The increasing impact of cerebral amyloid angiopathy: essential new insights for clinical practice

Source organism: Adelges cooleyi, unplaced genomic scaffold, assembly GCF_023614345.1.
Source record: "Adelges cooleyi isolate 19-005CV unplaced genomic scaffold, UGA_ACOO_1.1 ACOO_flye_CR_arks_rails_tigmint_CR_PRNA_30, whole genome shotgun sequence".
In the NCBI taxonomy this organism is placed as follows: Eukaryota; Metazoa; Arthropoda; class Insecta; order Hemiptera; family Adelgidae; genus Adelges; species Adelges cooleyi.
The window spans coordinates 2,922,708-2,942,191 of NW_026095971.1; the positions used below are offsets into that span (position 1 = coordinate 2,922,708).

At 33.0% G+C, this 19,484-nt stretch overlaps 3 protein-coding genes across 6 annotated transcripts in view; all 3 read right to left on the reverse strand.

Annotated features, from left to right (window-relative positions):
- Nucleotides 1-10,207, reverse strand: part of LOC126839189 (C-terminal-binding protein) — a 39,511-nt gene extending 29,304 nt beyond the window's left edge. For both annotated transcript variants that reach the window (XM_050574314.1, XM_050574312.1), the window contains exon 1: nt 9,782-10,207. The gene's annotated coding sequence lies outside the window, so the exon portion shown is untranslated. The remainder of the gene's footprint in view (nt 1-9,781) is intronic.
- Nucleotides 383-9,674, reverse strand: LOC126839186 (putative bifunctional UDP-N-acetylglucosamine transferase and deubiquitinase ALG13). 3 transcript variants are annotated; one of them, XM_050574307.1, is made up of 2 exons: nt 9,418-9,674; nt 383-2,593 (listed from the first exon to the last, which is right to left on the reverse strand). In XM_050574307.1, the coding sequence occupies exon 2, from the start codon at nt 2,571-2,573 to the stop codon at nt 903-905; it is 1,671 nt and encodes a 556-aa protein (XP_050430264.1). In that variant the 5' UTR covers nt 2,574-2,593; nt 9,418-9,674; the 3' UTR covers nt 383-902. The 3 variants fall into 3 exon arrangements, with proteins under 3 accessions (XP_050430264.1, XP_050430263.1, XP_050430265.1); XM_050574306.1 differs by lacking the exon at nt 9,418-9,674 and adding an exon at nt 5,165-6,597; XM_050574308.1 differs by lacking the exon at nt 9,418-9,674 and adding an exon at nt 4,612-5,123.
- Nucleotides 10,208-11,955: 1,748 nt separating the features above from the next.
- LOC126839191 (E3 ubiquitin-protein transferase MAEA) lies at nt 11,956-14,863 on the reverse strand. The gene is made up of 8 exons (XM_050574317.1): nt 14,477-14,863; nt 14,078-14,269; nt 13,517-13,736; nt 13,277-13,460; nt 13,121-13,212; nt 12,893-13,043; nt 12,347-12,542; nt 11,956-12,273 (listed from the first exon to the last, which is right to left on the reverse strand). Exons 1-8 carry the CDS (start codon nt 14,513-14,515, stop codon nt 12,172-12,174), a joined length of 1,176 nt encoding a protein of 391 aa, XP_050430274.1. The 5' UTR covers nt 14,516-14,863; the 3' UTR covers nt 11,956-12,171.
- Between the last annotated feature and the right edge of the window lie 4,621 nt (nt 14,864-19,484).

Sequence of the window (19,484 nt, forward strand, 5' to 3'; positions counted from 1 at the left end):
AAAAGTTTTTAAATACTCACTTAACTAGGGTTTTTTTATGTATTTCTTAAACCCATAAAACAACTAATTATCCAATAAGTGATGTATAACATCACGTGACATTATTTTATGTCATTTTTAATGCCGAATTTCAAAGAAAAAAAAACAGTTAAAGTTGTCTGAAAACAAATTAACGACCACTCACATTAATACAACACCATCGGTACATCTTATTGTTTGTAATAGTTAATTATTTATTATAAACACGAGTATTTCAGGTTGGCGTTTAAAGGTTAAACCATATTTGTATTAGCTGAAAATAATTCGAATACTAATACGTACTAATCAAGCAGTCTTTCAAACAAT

Cerebral amyloid angiopathy (CAA) has never been more relevant. The last 5 years have seen a rapid increase in publications and research in the field, with the development of new biomarkers for the disease, thanks to advances in MRI, amyloid positron emission tomography and cerebrospinal fluid biomarker analysis. The inadvertent development of CAA-like pathology in patients treated with amyloid-beta immunotherapy for Alzheimer's disease has highlighted the importance of establishing how and why CAA develops; without this information, the use of these treatments may be unnecessarily restricted. Our understanding of the clinical and radiological spectrum of CAA has continued to evolve, and there are new insights into the independent impact that CAA has on cognition in the context of ageing and intracerebral haemorrhage, as well as in Alzheimer's and other dementias. While the association between CAA and lobar intracerebral haemorrhage (with its high recurrence risk) is now well recognised, a number of management dilemmas remain, particularly when considering the use of antithrombotics, anticoagulants and statins. The Boston criteria for CAA, in use in one form or another for the last 20 years, are now being reviewed to reflect these new wide-ranging clinical and radiological findings. This review aims to provide a 5-year update on these recent advances, as well as a look towards future directions for CAA research and clinical practice.